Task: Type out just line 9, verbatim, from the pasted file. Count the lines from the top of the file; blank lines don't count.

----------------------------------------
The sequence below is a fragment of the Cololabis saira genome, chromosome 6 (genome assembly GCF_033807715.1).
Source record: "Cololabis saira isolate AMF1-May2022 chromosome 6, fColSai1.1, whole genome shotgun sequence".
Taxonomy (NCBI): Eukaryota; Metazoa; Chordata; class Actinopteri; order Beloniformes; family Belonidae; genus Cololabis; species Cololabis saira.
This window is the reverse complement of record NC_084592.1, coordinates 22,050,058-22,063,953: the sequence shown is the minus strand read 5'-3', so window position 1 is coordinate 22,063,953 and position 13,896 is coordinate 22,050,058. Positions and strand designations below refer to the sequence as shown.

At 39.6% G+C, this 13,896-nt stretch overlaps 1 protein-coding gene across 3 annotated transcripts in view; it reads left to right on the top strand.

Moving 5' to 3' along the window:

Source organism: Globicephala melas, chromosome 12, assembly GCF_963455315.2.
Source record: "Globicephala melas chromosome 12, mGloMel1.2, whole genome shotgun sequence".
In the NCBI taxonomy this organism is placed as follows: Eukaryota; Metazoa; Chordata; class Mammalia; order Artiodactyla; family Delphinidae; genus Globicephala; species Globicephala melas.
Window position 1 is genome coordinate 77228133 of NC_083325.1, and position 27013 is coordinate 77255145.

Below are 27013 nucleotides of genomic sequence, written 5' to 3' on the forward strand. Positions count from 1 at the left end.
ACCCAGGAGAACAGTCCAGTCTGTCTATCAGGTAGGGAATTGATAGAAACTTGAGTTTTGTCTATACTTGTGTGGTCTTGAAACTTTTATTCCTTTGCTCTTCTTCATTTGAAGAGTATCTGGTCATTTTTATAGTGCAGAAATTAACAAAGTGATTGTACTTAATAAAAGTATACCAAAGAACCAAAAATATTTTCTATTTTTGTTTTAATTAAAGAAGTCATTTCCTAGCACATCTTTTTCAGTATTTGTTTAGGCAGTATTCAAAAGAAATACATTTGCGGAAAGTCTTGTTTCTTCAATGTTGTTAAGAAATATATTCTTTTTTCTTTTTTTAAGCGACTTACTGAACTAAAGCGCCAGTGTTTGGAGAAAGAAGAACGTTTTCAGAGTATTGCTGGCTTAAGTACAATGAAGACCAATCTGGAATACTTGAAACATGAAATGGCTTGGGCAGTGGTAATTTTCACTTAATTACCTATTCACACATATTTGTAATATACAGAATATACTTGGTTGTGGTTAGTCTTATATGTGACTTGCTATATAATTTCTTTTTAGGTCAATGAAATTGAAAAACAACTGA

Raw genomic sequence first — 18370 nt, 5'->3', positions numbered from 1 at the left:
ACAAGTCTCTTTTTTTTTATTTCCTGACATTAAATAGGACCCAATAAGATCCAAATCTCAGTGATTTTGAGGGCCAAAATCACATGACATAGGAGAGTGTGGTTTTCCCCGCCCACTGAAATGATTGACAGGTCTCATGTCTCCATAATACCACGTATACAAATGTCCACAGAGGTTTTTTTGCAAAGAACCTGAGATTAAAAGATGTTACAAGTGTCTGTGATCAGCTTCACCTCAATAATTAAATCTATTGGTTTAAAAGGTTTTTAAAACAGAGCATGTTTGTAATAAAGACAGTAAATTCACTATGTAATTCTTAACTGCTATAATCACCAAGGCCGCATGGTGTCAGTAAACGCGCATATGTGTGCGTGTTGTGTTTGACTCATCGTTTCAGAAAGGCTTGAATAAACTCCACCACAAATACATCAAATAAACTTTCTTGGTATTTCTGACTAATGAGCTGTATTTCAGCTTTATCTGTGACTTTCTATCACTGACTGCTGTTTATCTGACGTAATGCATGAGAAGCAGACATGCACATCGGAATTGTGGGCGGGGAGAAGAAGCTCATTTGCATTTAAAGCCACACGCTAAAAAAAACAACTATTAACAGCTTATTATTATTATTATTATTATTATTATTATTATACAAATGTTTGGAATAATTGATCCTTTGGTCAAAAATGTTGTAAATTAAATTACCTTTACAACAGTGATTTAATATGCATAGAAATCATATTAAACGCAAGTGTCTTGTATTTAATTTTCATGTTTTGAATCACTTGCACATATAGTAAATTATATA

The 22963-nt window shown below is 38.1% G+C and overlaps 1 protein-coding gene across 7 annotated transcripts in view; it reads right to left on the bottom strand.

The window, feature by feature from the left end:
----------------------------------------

In the NCBI taxonomy this organism is placed as follows: Eukaryota; Metazoa; Chordata; class Mammalia; order Artiodactyla; family Delphinidae; genus Globicephala; species Globicephala melas.